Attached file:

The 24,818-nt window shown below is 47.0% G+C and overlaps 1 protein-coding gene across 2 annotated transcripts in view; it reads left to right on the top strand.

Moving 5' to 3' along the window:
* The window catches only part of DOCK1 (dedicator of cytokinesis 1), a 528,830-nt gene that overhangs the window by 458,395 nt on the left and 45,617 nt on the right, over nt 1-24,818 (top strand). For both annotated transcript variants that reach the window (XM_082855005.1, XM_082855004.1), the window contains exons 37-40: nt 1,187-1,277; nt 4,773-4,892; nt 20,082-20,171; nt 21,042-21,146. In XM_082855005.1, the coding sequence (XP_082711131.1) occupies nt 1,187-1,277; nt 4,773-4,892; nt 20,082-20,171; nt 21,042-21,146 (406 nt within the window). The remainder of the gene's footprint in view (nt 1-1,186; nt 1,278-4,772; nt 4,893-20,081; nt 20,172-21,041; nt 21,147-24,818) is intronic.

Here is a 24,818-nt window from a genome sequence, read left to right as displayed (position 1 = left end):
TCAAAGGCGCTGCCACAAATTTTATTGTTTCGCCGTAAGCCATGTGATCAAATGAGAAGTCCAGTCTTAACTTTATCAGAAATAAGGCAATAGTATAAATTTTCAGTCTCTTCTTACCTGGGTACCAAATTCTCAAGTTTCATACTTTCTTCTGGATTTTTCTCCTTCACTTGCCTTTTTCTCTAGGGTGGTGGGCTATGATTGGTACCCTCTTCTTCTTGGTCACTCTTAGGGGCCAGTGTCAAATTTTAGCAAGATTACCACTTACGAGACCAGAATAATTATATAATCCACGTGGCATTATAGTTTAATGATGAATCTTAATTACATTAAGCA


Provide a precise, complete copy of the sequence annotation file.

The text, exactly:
The 24,818-nt window shown below is 47.0% G+C and overlaps 1 protein-coding gene across 2 annotated transcripts in view; it reads left to right on the top strand.

Moving 5' to 3' along the window:
* The window catches only part of DOCK1 (dedicator of cytokinesis 1), a 528,830-nt gene that overhangs the window by 458,395 nt on the left and 45,617 nt on the right, over nt 1-24,818 (top strand). For both annotated transcript variants that reach the window (XM_082855005.1, XM_082855004.1), the window contains exons 37-40: nt 1,187-1,277; nt 4,773-4,892; nt 20,082-20,171; nt 21,042-21,146. In XM_082855005.1, the coding sequence (XP_082711131.1) occupies nt 1,187-1,277; nt 4,773-4,892; nt 20,082-20,171; nt 21,042-21,146 (406 nt within the window). The remainder of the gene's footprint in view (nt 1-1,186; nt 1,278-4,772; nt 4,893-20,081; nt 20,172-21,041; nt 21,147-24,818) is intronic.

Here is a 24,818-nt window from a genome sequence, read left to right as displayed (position 1 = left end):
TCAAAGGCGCTGCCACAAATTTTATTGTTTCGCCGTAAGCCATGTGATCAAATGAGAAGTCCAGTCTTAACTTTATCAGAAATAAGGCAATAGTATAAATTTTCAGTCTCTTCTTACCTGGGTACCAAATTCTCAAGTTTCATACTTTCTTCTGGATTTTTCTCCTTCACTTGCCTTTTTCTCTAGGGTGGTGGGCTATGATTGGTACCCTCTTCTTCTTGGTCACTCTTAGGGGCCAGTGTCAAATTTTAGCAAGATTACCACTTACGAGACCAGAATAATTATATAATCCACGTGGCATTATAGTTTAATGATGAATCTTAATTACATTAAGCA